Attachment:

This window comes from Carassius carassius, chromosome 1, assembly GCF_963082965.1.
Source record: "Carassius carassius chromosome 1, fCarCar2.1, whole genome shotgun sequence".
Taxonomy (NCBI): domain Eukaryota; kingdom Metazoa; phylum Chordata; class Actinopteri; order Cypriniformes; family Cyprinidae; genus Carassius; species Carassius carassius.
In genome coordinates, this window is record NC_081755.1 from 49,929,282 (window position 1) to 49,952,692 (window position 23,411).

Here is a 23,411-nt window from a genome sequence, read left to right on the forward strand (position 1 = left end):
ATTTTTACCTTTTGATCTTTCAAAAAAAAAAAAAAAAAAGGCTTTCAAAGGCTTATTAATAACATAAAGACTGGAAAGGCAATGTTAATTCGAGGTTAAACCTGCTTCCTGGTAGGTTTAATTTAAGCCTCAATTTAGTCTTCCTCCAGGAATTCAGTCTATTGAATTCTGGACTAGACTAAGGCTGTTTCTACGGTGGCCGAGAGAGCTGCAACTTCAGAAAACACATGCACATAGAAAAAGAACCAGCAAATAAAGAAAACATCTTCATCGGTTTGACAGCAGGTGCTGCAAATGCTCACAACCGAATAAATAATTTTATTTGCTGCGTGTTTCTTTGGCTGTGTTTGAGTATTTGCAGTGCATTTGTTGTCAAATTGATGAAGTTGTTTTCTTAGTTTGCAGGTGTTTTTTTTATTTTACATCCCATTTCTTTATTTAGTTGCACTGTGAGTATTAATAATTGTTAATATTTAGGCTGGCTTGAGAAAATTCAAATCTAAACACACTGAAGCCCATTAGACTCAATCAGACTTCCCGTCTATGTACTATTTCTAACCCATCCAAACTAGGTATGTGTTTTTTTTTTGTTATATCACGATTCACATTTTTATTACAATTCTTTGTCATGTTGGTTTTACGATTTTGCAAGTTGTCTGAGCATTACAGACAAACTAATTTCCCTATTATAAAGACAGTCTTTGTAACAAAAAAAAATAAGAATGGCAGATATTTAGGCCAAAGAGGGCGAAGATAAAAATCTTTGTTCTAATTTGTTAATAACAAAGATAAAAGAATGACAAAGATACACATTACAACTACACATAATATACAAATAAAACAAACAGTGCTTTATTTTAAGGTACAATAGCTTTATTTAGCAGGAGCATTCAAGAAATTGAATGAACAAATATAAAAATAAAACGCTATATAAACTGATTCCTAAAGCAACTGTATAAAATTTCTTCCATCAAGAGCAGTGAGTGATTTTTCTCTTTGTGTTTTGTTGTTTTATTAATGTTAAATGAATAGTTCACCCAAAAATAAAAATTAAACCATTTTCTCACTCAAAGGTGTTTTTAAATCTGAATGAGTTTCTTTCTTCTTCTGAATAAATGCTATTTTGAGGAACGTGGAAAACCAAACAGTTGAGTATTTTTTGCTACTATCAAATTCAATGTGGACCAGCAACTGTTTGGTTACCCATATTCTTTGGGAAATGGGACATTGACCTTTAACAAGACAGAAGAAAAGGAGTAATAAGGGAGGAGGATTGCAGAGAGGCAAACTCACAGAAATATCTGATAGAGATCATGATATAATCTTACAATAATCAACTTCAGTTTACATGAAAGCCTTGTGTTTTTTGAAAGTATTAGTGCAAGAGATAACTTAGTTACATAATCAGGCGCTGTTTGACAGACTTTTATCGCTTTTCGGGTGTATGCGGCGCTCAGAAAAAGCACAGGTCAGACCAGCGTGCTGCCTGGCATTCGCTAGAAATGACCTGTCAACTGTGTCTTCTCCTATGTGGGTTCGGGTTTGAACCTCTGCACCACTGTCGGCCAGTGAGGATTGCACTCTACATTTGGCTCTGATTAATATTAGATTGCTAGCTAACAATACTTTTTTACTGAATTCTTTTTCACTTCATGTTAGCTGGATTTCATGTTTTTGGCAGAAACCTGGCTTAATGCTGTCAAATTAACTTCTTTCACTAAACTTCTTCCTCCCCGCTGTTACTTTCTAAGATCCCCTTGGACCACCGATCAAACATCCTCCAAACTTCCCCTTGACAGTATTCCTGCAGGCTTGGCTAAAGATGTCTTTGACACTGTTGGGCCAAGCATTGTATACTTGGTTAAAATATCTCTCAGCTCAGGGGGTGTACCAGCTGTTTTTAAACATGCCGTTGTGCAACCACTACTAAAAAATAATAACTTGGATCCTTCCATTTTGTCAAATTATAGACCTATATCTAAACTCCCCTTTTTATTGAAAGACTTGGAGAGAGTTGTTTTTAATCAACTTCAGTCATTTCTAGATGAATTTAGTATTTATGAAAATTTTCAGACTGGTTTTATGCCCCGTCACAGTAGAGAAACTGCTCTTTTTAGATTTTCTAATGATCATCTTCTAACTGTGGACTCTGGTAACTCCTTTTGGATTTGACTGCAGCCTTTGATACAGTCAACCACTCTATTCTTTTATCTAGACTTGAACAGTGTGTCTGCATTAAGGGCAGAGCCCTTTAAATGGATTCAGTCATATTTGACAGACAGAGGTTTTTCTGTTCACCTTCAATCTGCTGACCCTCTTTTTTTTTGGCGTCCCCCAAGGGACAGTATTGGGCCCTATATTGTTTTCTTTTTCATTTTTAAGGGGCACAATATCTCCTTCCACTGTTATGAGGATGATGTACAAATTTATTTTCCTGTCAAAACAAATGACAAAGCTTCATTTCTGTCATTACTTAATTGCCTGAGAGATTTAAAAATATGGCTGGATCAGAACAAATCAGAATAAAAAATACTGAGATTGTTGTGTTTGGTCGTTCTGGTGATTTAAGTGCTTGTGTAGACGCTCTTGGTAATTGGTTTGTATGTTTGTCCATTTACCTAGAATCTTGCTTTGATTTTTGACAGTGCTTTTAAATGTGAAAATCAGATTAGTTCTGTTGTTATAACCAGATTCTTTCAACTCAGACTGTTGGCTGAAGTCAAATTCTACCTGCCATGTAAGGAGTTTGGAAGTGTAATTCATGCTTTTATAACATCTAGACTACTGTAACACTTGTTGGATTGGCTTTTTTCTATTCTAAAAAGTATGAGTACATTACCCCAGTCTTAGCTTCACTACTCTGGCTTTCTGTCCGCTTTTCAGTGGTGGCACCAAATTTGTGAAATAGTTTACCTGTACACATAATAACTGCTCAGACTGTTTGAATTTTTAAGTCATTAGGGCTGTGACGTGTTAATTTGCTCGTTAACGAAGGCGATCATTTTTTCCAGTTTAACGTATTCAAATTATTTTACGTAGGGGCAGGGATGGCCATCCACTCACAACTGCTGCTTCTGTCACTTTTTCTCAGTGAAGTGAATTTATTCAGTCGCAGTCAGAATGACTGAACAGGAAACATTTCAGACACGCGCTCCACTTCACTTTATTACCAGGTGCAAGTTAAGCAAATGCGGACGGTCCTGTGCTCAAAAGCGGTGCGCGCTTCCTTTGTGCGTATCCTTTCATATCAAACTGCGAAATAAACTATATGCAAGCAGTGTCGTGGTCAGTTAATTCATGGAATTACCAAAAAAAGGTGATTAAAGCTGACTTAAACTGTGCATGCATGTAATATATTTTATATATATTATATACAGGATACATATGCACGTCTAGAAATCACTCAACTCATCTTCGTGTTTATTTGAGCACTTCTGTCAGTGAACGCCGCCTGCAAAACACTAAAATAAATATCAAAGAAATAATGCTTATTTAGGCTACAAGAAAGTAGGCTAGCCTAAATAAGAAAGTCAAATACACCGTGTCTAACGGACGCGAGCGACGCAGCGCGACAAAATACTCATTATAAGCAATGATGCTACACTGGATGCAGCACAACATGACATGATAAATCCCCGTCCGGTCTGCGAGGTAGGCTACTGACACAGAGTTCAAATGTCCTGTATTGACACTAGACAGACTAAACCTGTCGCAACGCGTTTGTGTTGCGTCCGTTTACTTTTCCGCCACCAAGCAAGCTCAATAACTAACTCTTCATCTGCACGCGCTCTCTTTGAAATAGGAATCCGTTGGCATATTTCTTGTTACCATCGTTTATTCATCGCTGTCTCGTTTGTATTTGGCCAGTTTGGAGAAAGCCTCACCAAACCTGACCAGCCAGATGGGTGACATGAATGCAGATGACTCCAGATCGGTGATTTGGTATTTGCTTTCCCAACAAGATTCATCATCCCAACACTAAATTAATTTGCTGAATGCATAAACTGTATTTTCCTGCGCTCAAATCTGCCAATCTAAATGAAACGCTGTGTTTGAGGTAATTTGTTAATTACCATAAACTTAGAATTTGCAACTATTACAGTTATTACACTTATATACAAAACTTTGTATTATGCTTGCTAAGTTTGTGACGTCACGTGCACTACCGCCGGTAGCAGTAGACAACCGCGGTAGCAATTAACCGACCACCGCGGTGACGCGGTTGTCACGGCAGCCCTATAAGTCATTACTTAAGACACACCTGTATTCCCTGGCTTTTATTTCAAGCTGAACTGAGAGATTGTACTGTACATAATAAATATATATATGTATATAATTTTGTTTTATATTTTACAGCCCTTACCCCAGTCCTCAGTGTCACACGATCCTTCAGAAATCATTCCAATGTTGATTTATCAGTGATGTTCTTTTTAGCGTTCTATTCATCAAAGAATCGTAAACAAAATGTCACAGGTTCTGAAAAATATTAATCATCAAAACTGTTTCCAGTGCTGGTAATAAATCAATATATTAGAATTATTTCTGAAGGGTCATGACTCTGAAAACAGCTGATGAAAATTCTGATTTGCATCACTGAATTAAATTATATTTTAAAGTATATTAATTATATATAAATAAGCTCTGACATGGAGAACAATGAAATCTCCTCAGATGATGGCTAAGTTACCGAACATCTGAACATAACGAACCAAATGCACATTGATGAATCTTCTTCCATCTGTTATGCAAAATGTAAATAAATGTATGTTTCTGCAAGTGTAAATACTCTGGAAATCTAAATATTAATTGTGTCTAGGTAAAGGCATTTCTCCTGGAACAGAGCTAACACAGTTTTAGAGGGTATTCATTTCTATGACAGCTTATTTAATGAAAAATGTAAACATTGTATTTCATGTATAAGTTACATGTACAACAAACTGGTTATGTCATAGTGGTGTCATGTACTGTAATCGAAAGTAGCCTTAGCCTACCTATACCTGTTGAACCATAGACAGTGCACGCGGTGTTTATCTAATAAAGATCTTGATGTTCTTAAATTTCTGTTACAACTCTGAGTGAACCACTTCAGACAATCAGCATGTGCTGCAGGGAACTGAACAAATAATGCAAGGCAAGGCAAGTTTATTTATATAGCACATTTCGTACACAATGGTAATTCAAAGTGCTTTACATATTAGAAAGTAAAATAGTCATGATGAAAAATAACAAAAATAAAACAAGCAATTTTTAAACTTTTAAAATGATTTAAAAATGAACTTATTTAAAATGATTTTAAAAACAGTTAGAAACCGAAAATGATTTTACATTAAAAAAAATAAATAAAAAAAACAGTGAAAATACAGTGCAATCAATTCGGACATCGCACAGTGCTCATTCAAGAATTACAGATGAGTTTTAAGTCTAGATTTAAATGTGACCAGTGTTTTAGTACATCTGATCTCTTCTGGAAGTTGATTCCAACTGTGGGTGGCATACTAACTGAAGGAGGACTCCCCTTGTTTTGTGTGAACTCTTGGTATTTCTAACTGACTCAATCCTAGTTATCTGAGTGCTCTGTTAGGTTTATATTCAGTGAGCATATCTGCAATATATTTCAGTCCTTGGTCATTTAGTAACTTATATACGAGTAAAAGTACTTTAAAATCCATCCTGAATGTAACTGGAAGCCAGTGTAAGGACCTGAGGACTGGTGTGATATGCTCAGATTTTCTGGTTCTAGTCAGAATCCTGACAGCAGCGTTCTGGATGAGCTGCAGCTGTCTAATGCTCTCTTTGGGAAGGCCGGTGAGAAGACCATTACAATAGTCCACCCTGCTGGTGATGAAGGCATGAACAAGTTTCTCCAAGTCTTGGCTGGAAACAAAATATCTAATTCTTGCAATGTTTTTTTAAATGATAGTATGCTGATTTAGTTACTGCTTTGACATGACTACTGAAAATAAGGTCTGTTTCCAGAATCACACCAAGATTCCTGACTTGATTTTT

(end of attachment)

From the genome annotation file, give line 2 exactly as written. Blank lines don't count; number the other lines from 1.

Source record: "Carassius carassius chromosome 1, fCarCar2.1, whole genome shotgun sequence".